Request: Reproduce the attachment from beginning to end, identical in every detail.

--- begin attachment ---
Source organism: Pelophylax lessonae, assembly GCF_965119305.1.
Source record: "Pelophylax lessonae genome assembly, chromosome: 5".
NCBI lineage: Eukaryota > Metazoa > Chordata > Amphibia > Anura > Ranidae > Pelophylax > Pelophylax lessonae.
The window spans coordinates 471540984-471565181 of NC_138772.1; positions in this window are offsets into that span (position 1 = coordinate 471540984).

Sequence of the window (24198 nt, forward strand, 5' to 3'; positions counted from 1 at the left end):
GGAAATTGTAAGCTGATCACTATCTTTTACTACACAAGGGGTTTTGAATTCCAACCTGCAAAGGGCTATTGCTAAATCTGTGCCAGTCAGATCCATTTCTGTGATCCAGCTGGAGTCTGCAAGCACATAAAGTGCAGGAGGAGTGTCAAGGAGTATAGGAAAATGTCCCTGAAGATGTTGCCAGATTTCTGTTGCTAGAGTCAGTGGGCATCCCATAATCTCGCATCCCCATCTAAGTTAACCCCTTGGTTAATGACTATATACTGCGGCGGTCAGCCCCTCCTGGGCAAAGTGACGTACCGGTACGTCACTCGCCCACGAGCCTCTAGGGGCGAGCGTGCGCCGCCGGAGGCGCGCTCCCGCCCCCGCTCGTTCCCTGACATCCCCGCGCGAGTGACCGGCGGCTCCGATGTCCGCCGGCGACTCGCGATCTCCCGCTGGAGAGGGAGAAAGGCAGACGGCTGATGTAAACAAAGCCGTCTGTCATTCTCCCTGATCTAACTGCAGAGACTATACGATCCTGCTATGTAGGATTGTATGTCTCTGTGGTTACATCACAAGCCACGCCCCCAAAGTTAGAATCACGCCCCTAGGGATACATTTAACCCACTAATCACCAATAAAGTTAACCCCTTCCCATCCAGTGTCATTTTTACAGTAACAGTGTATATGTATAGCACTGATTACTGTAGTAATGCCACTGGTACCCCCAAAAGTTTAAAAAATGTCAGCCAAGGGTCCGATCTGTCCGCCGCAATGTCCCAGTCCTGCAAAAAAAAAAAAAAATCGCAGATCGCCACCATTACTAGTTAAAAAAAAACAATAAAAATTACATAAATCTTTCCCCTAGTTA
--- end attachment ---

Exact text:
Source organism: Pelophylax lessonae, assembly GCF_965119305.1.
Source record: "Pelophylax lessonae genome assembly, chromosome: 5".
NCBI lineage: Eukaryota > Metazoa > Chordata > Amphibia > Anura > Ranidae > Pelophylax > Pelophylax lessonae.
The window spans coordinates 471540984-471565181 of NC_138772.1; positions in this window are offsets into that span (position 1 = coordinate 471540984).

Sequence of the window (24198 nt, forward strand, 5' to 3'; positions counted from 1 at the left end):
GGAAATTGTAAGCTGATCACTATCTTTTACTACACAAGGGGTTTTGAATTCCAACCTGCAAAGGGCTATTGCTAAATCTGTGCCAGTCAGATCCATTTCTGTGATCCAGCTGGAGTCTGCAAGCACATAAAGTGCAGGAGGAGTGTCAAGGAGTATAGGAAAATGTCCCTGAAGATGTTGCCAGATTTCTGTTGCTAGAGTCAGTGGGCATCCCATAATCTCGCATCCCCATCTAAGTTAACCCCTTGGTTAATGACTATATACTGCGGCGGTCAGCCCCTCCTGGGCAAAGTGACGTACCGGTACGTCACTCGCCCACGAGCCTCTAGGGGCGAGCGTGCGCCGCCGGAGGCGCGCTCCCGCCCCCGCTCGTTCCCTGACATCCCCGCGCGAGTGACCGGCGGCTCCGATGTCCGCCGGCGACTCGCGATCTCCCGCTGGAGAGGGAGAAAGGCAGACGGCTGATGTAAACAAAGCCGTCTGTCATTCTCCCTGATCTAACTGCAGAGACTATACGATCCTGCTATGTAGGATTGTATGTCTCTGTGGTTACATCACAAGCCACGCCCCCAAAGTTAGAATCACGCCCCTAGGGATACATTTAACCCACTAATCACCAATAAAGTTAACCCCTTCCCATCCAGTGTCATTTTTACAGTAACAGTGTATATGTATAGCACTGATTACTGTAGTAATGCCACTGGTACCCCCAAAAGTTTAAAAAATGTCAGCCAAGGGTCCGATCTGTCCGCCGCAATGTCCCAGTCCTGCAAAAAAAAAAAAAAATCGCAGATCGCCACCATTACTAGTTAAAAAAAAACAATAAAAATTACATAAATCTTTCCCCTAGTTA